As a profession, the development of nursing relies significantly on theories, which provide the framework and guidelines for nursing practice (Walker & Avant, 2010). There are a number of theories applied in nursing practice; however, this paper focuses the Neuman’s nursing theory, which ius typically referred to as the Neuman’s system model. Specifically, the paper draws the concept of patient assessment from Neuman’s systems model. The concept of patient assessment is perhaps one of the most important elements of nursing and medical care. Patient assessment allows the medical practitioner to understand the patient and therefore provide the necessary required services (Fraser, Calvert, Wilkinson, & Freemantle, 2009). It is the very initial step taken in order to evaluate what is wrong with the patient. Patient assessment is particularly important in emergency medical service units in providing first hand medical response (Roberts & Sandy, 2003). The goal of this paper is to undertake a concept analysis on the aspect of patient assessment. The paper highlights the aims of the analysis, a brief review of literature, possible uses of the concept, its defining attributes, model cases, alternative cases, antecedents and consequences, and empirical referents.
Aims of Analysis
The purpose of this concept analysis paper is to provide a framework through which practicing nurses can implement the aspect of patient assessment in the nursing practice. According to Lata & Elliott (2007), nursing theories and concepts are merely descriptions and explanations of a phenomenon of interest; however, their true value lies in the contributions that they make towards ensuring effective nursing practice. In the light of this view, the goal of this concept analysis is to provide nursing practitioners with the knowledge needed to integrate the nursing concept in clinical research and actual nursing practice in order to ensure that they deliver quality patient care.
Lata & Elliott (2007) define patient assessment as “the process of identifying the needs, preferences and abilities of a patient. It involves a review of the patient’s symptoms, ability to perceive and communicate and a brief review of the patient medical history. With regard to signs and symptom depicted by the patient, patient assessment involves evaluating vital signs such as motor functions, sensory perception, skin color, activity, sleep and vital signs. Patient assessment also goes beyond physical attributes (Lata & Elliott, 2007). Everly & Mitchell (2000) assert that patient assessment includes an examination of the social or emotional conditions of the patient such as mood, attitude towards the care giver, emotional tone and family ties.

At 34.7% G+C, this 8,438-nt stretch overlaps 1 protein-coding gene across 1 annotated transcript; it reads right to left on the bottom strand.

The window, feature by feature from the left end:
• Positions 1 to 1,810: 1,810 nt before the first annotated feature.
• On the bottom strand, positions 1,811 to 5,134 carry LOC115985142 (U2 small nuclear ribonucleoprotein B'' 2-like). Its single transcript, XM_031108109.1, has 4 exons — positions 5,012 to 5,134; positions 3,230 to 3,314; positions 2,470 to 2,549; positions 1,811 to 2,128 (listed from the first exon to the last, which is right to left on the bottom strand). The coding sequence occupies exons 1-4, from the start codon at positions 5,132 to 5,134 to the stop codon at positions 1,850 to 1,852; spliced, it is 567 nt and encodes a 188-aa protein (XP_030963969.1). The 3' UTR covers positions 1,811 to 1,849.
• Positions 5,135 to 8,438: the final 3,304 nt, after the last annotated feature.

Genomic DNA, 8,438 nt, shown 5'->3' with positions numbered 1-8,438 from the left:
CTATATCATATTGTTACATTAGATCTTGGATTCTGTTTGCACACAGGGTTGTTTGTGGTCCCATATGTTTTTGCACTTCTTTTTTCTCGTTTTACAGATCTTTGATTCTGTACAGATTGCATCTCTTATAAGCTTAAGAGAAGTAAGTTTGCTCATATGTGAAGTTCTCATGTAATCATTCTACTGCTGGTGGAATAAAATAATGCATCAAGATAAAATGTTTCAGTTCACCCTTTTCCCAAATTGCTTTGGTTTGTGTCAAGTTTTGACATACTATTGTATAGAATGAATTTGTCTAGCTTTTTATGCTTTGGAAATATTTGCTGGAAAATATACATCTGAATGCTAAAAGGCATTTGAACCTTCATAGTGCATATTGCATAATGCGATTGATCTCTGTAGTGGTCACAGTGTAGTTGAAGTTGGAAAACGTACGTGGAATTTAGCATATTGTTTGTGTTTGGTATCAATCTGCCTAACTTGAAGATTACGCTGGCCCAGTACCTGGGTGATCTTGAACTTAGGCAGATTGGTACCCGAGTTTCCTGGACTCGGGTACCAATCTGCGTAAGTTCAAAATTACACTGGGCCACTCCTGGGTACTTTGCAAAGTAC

Scholarly literature indicates the extent to which the concept of patient assessment is central to nursing. James (2008) states that patient assessment is a skill that provides the nurse with the ability to offer vital services at the pristine point in time. The concept of patient assessment prefers the use of acronyms in order to provide a brief but complete analysis of the patient. For instance, the acronym MOI stands for mechanism of injury, which then indicates the extent of medical services required. Another acronym that is used in patient assessment is AVPU, which evaluates the mental state of the patient. The first letter A refers to awake or alert, the second letter v stands for voice, that is, response to voice but is disoriented. The third letter P stands for pain, that is, the patient only response to painful stimuli and finally the letter U stands for total unresponsive patient. Therefore, the nurse can rely on such short but effective means providing patient assessment.
Possible Uses of Patient Assessment
The concept of patient assessment can be used in several aspects and by different professionals in the medical fraternity. One of the most important uses of patient assessment is by Emergency Medical Teams (EMTs) (Lata & Elliott, 2007). Emergency medical teams respond to cases of emergency and therefore have a limited time within which to assess the state of the patient and provide the necessary service. However, should the medical team perform a wrong assessment of the patient it may expose the patient to grave danger. In performing patient assessment, EMTs have to abide by different guidelines provided in assessing the patients. For instance, the Ohio Trauma Triage rule guide the medical teams on how to response to trauma patients (Lata & Elliott, 2007). Other guidelines further define how medical response teams are to either transport patients or provide onsite support.
Besides used in determining as an initial step in care delivery, Everly & Mitchell (2000) assert that patient assessment can be used to monitor the ongoing progress regarding to how a patient responds to treatment. In the light of this view, patient assessment provides the basis through which the treatment can be deemed effective or changed in order to ensure that the patient responds positively to medication. Overall, patient assessment takes place in almost every phases of care giving by nursing professionals (Lata & Elliott, 2007).
Attributes that make up patient assessment include the major components of patient assessment. The first component of patient assessment is scene size-up (Everly & Mitchell, 2000). These are steps provided to response teams in order to evaluate the needs of the patients. Scene size-up first involves determining the safety of the scene and noting the mechanism of injury or nature of patient illness. Scene size-up step under patient assessment also includes determining the number of patients and in addition determining additional resources that may be required if any.